Air plants need the air and water they absorb to contain particles of decaying plant life, insects, and other biological elements. We don’t usually want that kind of baggage in the water we drink, but air plants need it to survive.
Air plants use dirty air and water as nutrition for growth.
Air plants’ ability to turn whatever the air currents bring their way into food relies upon photosynthesis, which you are familiar with, and another ability you may not know about. They absorb both moisture and biological matter through scale-like structures on their leaves called trichomes. After trichomes absorb water and bio-matter, they close up, resulting in the unique silver or grey appearance of many air plants. But they aren’t just for show. They serve as collectors for the materials the plant will use, through photosynthesis, to build cells and to stay healthy.
There has been a lot of interest shown in this unique ability by universities and even NASA. The consensus is that they do a good job of taking particles out of the air; certainly enough to feed themselves, but perhaps enough to help keep their caregivers healthy, too.
One scientist and his research group at the Radioisotopes Laboratory of the Federal University of Rio de Janeiro, Brazil, has published studies on the use of plants in indoor and outdoor settings which have been contaminated by mercury. They used plants of the bromeliad family and Spanish moss (also a Tillandsia) to detect and absorb mercury from the air in shops contaminated by the gold industry. Plants can be useful in environments where other approaches may be impractical. With all of the concern about environmental mercury, air plants may be a promising solution.
If you think about the kind of environment air plants originate from—places with dense foliage and high amounts of rainfall and humidity—it’s easy to see how they collect bio-matter from the air and water around them. The consistent rainfall carries with it biological elements from the tree canopy, as well as from other plants and animal life. When scientists study air plants in the wild, they often find whole ecosystems living on and around the plants.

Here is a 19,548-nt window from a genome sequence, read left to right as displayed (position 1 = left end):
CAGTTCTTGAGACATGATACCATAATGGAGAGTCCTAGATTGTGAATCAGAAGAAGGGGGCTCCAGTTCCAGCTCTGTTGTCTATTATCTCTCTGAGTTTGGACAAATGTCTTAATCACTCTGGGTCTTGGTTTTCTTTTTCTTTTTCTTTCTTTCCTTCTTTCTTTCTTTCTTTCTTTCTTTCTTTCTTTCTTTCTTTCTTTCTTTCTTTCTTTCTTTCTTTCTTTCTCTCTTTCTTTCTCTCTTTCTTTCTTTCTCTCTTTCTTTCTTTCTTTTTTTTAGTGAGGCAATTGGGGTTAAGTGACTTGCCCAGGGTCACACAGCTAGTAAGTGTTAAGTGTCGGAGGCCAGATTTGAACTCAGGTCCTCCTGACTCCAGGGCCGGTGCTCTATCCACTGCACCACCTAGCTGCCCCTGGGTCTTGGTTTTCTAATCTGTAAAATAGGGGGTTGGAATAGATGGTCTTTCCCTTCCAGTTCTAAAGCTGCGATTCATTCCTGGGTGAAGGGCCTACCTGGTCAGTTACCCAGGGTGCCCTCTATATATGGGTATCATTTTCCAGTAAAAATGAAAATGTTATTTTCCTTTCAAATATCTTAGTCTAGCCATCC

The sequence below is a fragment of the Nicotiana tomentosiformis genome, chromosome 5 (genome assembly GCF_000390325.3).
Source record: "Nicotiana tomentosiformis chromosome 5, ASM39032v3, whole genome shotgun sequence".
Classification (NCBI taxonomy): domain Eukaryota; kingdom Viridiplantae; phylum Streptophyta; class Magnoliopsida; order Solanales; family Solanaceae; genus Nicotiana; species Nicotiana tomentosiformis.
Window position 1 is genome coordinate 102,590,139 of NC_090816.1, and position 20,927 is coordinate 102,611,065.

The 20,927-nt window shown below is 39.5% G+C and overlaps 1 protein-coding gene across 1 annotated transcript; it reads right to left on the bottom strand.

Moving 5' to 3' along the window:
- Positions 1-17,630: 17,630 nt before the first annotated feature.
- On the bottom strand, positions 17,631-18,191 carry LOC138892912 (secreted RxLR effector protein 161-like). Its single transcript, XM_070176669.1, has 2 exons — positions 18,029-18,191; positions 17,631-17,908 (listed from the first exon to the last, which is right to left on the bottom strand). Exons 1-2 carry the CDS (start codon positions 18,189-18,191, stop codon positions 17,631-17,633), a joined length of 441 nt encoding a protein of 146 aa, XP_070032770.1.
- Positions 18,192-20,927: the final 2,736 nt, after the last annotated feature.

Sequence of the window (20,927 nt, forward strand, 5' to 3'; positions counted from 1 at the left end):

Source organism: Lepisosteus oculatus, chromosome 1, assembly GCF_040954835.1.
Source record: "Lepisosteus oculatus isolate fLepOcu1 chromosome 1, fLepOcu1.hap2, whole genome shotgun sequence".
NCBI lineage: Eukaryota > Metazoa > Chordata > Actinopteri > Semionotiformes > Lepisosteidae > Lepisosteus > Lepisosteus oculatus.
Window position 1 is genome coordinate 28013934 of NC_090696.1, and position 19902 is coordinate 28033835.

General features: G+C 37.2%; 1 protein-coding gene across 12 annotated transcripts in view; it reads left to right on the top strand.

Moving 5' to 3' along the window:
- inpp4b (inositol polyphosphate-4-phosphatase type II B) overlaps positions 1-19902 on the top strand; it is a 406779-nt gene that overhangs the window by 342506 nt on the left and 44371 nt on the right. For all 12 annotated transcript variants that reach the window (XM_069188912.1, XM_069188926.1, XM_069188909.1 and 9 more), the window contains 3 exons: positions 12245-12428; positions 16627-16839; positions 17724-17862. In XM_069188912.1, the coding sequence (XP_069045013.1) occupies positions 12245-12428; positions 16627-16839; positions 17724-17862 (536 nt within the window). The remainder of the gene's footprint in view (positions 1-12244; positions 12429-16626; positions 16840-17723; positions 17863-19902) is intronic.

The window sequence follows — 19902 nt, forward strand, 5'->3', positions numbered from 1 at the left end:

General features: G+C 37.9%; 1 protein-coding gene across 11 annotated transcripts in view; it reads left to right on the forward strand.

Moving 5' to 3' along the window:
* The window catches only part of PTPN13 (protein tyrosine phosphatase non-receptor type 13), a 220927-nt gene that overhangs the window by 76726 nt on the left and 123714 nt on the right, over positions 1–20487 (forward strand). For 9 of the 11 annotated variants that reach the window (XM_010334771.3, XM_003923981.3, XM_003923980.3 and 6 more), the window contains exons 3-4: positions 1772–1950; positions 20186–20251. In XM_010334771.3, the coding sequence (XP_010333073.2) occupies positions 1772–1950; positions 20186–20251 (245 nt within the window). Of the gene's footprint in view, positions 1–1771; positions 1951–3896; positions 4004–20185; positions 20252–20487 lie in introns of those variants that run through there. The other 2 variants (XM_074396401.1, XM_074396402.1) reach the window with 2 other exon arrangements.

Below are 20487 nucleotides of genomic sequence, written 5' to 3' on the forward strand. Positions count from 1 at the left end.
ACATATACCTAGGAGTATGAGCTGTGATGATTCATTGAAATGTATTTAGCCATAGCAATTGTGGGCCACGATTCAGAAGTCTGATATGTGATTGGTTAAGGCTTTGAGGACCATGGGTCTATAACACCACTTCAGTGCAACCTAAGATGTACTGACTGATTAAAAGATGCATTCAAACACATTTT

Air plant care tips:
When you care for air plants, it’s important to emulate this kind of environment. The water you use to mist and dunk them should carry bio-matter, such as that found in lakes, rain barrels, or other natural water sources. You can store this up in a rain bucket, dip it from a local stream, or even add some birdbath water to the mix.
Once you secure your water, you will use it to mist the plants on a regular basis and/or submerge them during the week. Check out our air plant care video, or download instructions for the specific plant you’ve adopted.
When caring for air plants, put away the water filtration pitcher and the distilled water bottle—water like this can actually remove vital nutrition from the plants.
To be clear, we’re not suggesting that you use muddy water, or water that has a bad smell, because you want your air plants to be a good fit with the interior of your home or office. If you’re not sure where to find some water that is teaming with a little extra “life,” just ask any young child in the neighborhood—they’ll point you to the best puddles, streams, and other places to gather the water that will make your air plants thrive.
And, if you really can’t get water filled with microorganisms, be sure to spray your plants with fertilizer once a month, after they’ve been misted or soaked. This will help them thrive, bloom, and grow pups.